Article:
Information for victims

Information for victims

On 18 November 2022, Pre-Trial Chamber I issued an Order inviting observations and views and concerns of victims by which it:

  1. invited victims and their legal representatives to submit their views and concerns on the ICC Prosecutor’s Request under Article 18(2) to resume the investigation into the Venezuela I Situation (“Prosecutor’s Request”);

  2. instructed the Victims Participation and Reparations Section of the Registry (“VPRS”) to collect victims’ views and concerns and to transmit them to the Chamber, together with a report, by 21 March 2023 at the latest;

  3. invited Venezuela to provide observations on the Prosecutor Request by 28 February 2023 at the latest; and

  4. instructed the Prosecutor to submit a response, if any, to the observations of Venezuela, within three weeks after the notification of these observations, or by 21 March 2023 at the latest.

What is the status and scope of the ICC Prosecutor’s intended investigation into the Venezuela I Situation? 

On 3 November 2021, the ICC Prosecutor opened the investigation into the Venezuela I Situation further to a referral submitted by a group of States Parties on 27 September 2018. The overall scope of the Venezuela I Situation and of the Prosecutor’s intended investigation encompasses any conduct amounting to crimes within the jurisdiction of the ICC that are alleged to have been committed in Venezuela since 12 February 2014. The Prosecutor specifically focuses on crimes against humanity of imprisonment or other severe deprivation of physical liberty pursuant to article 7(1)(e); torture pursuant to article 7(1)(f); rape and/or other forms of sexual violence of comparable gravity pursuant to article 7(1)(g); and persecution on political grounds against persons held in detention pursuant to article 7(1)(h) allegedly committed by members of the State security forces, civilian authorities and pro-government individuals (so-called colectivos), since at least April 2017.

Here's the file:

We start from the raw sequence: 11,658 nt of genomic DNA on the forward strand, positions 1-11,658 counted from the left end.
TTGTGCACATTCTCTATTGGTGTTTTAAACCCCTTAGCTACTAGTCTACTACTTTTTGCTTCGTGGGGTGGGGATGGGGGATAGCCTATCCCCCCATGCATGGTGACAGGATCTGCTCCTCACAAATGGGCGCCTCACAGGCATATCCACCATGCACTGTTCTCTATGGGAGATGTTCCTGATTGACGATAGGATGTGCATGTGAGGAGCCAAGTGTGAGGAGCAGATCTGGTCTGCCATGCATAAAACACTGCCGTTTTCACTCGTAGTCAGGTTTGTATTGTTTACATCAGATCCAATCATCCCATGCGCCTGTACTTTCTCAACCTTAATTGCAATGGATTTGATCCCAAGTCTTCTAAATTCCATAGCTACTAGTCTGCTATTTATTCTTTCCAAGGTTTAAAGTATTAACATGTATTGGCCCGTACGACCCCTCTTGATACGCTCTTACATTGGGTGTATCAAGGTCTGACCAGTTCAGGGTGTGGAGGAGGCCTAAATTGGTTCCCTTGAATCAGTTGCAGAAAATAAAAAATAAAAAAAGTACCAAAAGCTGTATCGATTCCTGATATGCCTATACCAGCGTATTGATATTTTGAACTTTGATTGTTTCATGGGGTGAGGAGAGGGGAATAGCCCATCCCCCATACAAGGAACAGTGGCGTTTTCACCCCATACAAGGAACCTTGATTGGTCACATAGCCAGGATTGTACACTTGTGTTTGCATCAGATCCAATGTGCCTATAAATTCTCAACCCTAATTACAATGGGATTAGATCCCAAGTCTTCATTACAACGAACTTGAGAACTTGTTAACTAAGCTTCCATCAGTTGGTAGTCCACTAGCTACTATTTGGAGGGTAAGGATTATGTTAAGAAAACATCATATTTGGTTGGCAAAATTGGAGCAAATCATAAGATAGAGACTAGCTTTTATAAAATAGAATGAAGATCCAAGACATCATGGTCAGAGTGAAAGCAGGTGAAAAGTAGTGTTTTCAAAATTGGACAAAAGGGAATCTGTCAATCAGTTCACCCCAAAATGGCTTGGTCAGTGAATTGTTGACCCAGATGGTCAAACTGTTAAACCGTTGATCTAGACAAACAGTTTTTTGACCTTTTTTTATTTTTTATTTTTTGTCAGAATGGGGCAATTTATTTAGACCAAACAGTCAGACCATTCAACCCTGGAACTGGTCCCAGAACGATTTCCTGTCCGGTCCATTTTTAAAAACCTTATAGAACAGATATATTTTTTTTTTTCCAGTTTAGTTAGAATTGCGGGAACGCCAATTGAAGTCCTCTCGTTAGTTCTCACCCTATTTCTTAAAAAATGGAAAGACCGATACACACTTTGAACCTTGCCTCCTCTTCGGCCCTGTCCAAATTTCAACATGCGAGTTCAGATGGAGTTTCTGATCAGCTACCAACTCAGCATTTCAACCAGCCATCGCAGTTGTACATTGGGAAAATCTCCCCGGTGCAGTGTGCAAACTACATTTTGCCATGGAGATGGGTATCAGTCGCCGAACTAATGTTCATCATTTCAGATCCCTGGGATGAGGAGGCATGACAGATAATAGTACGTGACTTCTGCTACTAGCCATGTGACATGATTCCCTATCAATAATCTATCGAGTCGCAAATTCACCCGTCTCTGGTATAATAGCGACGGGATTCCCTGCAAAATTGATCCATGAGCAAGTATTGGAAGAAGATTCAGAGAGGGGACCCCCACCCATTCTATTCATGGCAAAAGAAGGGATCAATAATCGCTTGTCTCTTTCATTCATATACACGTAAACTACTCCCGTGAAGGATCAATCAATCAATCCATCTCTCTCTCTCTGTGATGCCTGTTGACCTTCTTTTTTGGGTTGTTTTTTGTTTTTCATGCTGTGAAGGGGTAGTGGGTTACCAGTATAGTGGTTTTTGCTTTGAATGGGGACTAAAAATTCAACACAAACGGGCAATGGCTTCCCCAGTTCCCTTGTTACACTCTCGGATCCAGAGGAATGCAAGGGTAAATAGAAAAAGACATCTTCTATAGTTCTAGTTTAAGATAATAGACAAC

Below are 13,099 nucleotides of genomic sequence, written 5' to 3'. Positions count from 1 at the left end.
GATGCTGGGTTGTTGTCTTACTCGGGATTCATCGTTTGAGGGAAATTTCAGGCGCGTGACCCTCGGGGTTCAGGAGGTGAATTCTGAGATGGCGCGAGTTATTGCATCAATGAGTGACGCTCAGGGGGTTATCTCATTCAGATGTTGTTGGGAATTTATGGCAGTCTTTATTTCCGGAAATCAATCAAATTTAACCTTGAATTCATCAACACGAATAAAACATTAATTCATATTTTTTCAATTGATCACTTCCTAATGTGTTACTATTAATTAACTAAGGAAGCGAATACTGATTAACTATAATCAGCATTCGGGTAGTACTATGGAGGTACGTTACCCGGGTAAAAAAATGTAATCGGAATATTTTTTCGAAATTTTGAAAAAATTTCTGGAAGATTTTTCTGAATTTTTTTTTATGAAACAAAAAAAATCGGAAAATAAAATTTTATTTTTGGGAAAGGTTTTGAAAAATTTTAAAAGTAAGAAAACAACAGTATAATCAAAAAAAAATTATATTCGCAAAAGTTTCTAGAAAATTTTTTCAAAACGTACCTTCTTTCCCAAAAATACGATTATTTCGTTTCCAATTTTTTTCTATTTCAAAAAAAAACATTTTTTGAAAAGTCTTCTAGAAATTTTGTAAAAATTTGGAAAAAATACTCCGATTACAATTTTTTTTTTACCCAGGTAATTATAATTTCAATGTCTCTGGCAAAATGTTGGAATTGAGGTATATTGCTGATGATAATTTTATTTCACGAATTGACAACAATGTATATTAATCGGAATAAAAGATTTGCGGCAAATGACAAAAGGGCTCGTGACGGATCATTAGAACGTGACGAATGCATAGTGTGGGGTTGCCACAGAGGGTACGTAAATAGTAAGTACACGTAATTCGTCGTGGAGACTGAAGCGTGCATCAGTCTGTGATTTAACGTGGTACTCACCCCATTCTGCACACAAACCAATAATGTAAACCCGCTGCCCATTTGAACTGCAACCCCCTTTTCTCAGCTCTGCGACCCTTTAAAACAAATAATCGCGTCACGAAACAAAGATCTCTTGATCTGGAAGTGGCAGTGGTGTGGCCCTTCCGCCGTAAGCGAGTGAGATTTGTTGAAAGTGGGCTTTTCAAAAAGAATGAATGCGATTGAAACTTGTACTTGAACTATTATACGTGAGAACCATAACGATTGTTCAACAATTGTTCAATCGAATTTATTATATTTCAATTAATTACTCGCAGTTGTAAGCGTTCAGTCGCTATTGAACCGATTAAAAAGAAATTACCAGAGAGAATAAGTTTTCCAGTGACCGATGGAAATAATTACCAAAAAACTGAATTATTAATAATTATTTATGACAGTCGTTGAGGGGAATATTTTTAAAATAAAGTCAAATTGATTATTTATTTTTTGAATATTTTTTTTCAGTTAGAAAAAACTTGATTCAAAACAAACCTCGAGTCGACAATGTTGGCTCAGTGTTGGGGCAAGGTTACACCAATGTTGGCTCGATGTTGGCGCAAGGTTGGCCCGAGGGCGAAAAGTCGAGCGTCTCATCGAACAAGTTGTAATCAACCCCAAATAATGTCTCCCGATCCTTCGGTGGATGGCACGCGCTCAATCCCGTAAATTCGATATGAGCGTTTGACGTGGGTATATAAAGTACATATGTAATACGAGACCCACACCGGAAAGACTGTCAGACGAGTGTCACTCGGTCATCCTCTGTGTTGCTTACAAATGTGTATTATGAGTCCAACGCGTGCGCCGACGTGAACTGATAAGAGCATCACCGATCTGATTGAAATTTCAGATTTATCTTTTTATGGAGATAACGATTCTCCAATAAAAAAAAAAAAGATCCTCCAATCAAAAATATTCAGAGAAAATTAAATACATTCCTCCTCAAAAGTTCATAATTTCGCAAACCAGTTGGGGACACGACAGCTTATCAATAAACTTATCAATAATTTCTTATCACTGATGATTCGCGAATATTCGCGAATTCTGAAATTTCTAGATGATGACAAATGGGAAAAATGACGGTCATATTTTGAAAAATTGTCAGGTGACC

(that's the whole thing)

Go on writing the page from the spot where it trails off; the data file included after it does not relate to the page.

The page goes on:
Who is considered a “victim” before the ICC?

According to rule 85 of the Rules of Procedure and Evidence of the ICC, victims are persons who have suffered harm – to themselves or to their close family members – as a result of any crime within the ICC’s jurisdiction. This harm can include physical or mental injury, emotional suffering, economic loss or substantial impairment of fundamental rights.

Victims may also include organisations and institutions when their property dedicated to certain purposes (religion, education, art or science or charitable and humanitarian purposes, or historic monuments and hospitals) is harmed as a result of a crime in the ICC’s jurisdiction.